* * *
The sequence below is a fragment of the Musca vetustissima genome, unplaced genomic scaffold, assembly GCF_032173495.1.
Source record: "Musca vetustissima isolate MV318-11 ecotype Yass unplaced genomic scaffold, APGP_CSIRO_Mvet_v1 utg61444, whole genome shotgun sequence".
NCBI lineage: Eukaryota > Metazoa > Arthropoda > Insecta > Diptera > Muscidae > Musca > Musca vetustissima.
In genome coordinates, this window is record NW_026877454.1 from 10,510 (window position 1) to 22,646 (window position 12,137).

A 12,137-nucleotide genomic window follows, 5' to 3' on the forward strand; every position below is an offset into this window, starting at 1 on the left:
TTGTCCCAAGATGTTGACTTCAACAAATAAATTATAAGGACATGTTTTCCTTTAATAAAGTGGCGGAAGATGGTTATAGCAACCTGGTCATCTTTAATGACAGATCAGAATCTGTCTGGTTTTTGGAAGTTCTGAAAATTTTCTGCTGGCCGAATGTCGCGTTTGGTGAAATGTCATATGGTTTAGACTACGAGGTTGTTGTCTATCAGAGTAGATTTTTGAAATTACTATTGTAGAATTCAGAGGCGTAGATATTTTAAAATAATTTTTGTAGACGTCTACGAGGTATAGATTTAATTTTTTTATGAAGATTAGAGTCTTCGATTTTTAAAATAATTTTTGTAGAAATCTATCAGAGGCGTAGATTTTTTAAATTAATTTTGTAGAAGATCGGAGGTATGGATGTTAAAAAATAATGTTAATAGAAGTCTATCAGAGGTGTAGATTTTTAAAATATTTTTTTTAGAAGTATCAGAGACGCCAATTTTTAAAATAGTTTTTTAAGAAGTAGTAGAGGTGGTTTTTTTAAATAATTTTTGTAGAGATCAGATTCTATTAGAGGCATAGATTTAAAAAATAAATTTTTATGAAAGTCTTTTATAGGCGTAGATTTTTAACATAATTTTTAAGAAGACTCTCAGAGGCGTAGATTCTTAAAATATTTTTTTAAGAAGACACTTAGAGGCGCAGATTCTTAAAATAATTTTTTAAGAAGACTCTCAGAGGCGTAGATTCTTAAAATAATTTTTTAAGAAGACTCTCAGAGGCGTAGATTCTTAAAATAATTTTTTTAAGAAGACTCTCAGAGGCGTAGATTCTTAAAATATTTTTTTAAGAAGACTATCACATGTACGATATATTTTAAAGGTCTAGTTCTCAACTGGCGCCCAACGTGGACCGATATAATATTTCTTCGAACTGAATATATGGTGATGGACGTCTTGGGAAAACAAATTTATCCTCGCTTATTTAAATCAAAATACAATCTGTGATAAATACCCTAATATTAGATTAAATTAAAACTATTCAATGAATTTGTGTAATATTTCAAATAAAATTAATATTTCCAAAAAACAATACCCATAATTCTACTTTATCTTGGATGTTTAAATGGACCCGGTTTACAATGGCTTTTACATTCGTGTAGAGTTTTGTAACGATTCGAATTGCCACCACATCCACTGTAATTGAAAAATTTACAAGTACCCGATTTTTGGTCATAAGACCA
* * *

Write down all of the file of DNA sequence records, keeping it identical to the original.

The sequence below is a fragment of the Musca vetustissima genome, unplaced genomic scaffold, assembly GCF_032173495.1.
Source record: "Musca vetustissima isolate MV318-11 ecotype Yass unplaced genomic scaffold, APGP_CSIRO_Mvet_v1 utg61444, whole genome shotgun sequence".
NCBI lineage: Eukaryota > Metazoa > Arthropoda > Insecta > Diptera > Muscidae > Musca > Musca vetustissima.
In genome coordinates, this window is record NW_026877454.1 from 10,510 (window position 1) to 22,646 (window position 12,137).

A 12,137-nucleotide genomic window follows, 5' to 3' on the forward strand; every position below is an offset into this window, starting at 1 on the left:
TTGTCCCAAGATGTTGACTTCAACAAATAAATTATAAGGACATGTTTTCCTTTAATAAAGTGGCGGAAGATGGTTATAGCAACCTGGTCATCTTTAATGACAGATCAGAATCTGTCTGGTTTTTGGAAGTTCTGAAAATTTTCTGCTGGCCGAATGTCGCGTTTGGTGAAATGTCATATGGTTTAGACTACGAGGTTGTTGTCTATCAGAGTAGATTTTTGAAATTACTATTGTAGAATTCAGAGGCGTAGATATTTTAAAATAATTTTTGTAGACGTCTACGAGGTATAGATTTAATTTTTTTATGAAGATTAGAGTCTTCGATTTTTAAAATAATTTTTGTAGAAATCTATCAGAGGCGTAGATTTTTTAAATTAATTTTGTAGAAGATCGGAGGTATGGATGTTAAAAAATAATGTTAATAGAAGTCTATCAGAGGTGTAGATTTTTAAAATATTTTTTTTAGAAGTATCAGAGACGCCAATTTTTAAAATAGTTTTTTAAGAAGTAGTAGAGGTGGTTTTTTTAAATAATTTTTGTAGAGATCAGATTCTATTAGAGGCATAGATTTAAAAAATAAATTTTTATGAAAGTCTTTTATAGGCGTAGATTTTTAACATAATTTTTAAGAAGACTCTCAGAGGCGTAGATTCTTAAAATATTTTTTTAAGAAGACACTTAGAGGCGCAGATTCTTAAAATAATTTTTTAAGAAGACTCTCAGAGGCGTAGATTCTTAAAATAATTTTTTAAGAAGACTCTCAGAGGCGTAGATTCTTAAAATAATTTTTTTAAGAAGACTCTCAGAGGCGTAGATTCTTAAAATATTTTTTTAAGAAGACTATCACATGTACGATATATTTTAAAGGTCTAGTTCTCAACTGGCGCCCAACGTGGACCGATATAATATTTCTTCGAACTGAATATATGGTGATGGACGTCTTGGGAAAACAAATTTATCCTCGCTTATTTAAATCAAAATACAATCTGTGATAAATACCCTAATATTAGATTAAATTAAAACTATTCAATGAATTTGTGTAATATTTCAAATAAAATTAATATTTCCAAAAAACAATACCCATAATTCTACTTTATCTTGGATGTTTAAATGGACCCGGTTTACAATGGCTTTTACATTCGTGTAGAGTTTTGTAACGATTCGAATTGCCACCACATCCACTGTAATTGAAAAATTTACAAGTACCCGATTTTTGGTCATAAGACCA